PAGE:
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Good Senator, Bad Senator

There’s a natural balance required between the two senators of a state that informs who might win.

The trope and tactic of good cop, bad cop is well known, and it can be useful as an interrogation technique though there are other ways to use the same underlying methods more effectively. It does make for interesting narrative tension.

But this is about the Senate and how each state has two senators. In general, there is a balance and tension formed by the two seats. They are a kind of contrast, a kind of equilibrium exists between them. One is more liberal, the other more moderate, in liberal states and times. Or one is more out there, the other more reserved, personality-wise. Or the one is big on policy and pork, a workhorse, while the other stands out in rhetoric and publicity.

It is through that lens that one should look at someone like Mo Brooks running to replace someone like Richard Shelby.

The long-standing balance of the Alabama Senate delegation was Shelby who is more of the workhorse, head-down type and Jeff Sessions who was more in the mold of shock-jock big-mouths.

That was actually among the factors that made Doug Jones’ reelection efforts harder: he was very much a workhorse-style moderate Democrat. That’s not to say being more liberal would have saved him, but it is to say that one of the strategies that might have helped would be finding a way to somehow counterbalance Shelby.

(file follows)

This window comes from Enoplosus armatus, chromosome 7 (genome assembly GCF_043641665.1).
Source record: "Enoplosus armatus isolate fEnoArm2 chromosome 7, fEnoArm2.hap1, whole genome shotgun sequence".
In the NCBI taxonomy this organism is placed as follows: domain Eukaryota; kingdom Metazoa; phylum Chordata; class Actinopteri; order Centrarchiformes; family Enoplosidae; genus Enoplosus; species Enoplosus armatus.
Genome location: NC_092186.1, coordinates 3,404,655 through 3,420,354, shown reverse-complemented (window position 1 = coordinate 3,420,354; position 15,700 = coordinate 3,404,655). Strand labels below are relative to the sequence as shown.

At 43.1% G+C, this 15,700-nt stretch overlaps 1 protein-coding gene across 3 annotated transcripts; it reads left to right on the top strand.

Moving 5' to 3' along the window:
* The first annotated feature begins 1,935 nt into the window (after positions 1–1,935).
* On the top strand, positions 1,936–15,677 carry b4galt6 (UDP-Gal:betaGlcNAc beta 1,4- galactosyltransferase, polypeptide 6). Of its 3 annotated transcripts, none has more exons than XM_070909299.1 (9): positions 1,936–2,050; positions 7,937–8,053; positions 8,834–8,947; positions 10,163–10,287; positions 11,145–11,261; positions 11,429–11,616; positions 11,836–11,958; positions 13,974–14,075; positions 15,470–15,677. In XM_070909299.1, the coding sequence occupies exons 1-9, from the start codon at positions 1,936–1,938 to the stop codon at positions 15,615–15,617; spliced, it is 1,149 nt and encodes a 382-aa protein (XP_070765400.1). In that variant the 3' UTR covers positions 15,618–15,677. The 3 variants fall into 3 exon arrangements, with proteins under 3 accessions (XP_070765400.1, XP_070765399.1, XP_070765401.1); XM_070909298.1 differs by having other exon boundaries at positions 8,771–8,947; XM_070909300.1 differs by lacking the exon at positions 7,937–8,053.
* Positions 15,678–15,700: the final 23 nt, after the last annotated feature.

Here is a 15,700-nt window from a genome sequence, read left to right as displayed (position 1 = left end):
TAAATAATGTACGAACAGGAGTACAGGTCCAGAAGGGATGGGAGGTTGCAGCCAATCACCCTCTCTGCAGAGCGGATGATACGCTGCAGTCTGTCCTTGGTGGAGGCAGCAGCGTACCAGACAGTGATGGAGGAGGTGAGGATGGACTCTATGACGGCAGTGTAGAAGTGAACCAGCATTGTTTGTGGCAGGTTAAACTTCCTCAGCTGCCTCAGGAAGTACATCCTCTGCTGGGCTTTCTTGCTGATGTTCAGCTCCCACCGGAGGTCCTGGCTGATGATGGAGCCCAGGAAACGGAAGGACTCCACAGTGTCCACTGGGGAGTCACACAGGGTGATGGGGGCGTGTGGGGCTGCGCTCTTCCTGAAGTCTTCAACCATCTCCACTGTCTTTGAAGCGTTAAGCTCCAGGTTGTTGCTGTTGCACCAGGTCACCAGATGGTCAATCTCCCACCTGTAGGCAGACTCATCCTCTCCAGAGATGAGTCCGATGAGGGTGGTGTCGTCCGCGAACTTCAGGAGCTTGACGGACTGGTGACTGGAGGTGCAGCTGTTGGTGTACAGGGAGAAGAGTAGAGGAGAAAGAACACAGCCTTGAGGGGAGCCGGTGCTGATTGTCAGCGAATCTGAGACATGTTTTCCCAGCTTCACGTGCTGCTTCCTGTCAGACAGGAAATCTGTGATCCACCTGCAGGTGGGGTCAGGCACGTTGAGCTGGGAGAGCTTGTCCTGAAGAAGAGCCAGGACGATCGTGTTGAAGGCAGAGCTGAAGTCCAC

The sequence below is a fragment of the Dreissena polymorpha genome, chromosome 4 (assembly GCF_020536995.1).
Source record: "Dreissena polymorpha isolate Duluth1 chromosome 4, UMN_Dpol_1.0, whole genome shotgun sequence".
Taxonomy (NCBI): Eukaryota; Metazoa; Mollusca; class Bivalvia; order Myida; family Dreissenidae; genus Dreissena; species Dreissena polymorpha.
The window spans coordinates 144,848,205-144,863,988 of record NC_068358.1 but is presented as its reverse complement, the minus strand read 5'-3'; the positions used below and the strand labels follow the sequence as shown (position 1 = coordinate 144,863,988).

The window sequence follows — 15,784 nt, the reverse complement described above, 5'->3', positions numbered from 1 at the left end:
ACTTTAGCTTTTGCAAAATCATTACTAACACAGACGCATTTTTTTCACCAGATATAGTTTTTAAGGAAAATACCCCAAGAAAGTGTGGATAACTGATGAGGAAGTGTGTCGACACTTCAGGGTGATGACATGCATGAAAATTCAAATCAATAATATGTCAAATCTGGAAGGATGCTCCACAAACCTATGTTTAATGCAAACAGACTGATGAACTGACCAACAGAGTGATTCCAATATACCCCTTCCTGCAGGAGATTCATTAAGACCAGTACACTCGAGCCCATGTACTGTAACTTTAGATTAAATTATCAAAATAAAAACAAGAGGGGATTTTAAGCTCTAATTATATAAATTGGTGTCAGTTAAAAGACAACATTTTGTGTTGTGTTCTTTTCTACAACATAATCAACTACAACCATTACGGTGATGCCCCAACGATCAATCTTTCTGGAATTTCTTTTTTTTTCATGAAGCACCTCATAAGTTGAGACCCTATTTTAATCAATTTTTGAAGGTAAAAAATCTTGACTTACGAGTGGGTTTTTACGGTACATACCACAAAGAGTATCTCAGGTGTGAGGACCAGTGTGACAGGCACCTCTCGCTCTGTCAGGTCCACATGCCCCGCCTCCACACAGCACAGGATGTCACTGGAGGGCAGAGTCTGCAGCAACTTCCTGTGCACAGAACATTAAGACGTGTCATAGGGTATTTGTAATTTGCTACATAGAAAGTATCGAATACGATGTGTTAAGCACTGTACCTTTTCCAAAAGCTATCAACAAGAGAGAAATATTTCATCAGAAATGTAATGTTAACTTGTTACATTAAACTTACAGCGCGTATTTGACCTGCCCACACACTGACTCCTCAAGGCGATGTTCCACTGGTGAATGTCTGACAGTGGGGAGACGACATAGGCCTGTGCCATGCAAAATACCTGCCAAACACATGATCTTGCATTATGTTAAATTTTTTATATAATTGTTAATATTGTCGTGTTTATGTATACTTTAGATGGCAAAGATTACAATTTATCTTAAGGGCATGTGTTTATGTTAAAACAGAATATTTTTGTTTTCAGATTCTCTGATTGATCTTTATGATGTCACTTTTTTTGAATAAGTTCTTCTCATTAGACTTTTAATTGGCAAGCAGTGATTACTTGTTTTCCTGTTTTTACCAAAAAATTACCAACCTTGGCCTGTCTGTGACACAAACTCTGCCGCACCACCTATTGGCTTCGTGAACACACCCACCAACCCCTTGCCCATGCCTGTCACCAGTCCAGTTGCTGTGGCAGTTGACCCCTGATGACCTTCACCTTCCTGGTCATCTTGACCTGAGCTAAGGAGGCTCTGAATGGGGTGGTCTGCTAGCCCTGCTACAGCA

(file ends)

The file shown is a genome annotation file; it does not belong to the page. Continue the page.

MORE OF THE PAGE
The why of the phenomenon involves contrast and dichotomy. The electorate needs to be able to tell its senators apart. If a pair of identical twins with identical politics both sought the twin seats for a state, only one would ever stay, even if their politics perfectly aligned and reflected the state. There wouldn’t be enough contrast.

But differentiation is not the only part of it. It also involves power-sharing. The electorate’s various subgroups accept a candidate they don’t want in one seat if it means the other has someone they do want. One picks the restaurant, the other the entertainment, that kind of thing.

If both senators are too much in the same mold, some factions will feel like their position is under threat, that they aren’t getting enough of a say. It’s hard to endure that kind of humiliation if you’re a group that has actual political power: they don’t get to pick both the meal and the movie.

I’m sure political strategists try to find these balances, but it’s much less about finding them than creating them or selling them. If Mo Brooks wanted that seat, he should have modelled his elections and his congressional record to fit that contrast. He didn’t, so while some may think he’s got the seat, his odds aren’t so great.

Now, something else can happen in these situations. Perhaps the shock-jock voting bloc will prefer Brooks’ schtick to Tuberville’s. If so, they might elect Brooks and see to it that Tuberville gets replaced. Or Tuberville might get remade into something that contrasts with Brooks more.

In other states, in other races, these things do happen. A junior senator can become senior for a variety of reasons, and in doing so, in places that prize the familiar, being senior might be enough to keep getting reelected. The contrast onus is on the junior.

(And for the record, part of the reason Donald John Trump was so popular among Republicans was his apparent contrast, perhaps including his weird facial makeup.)

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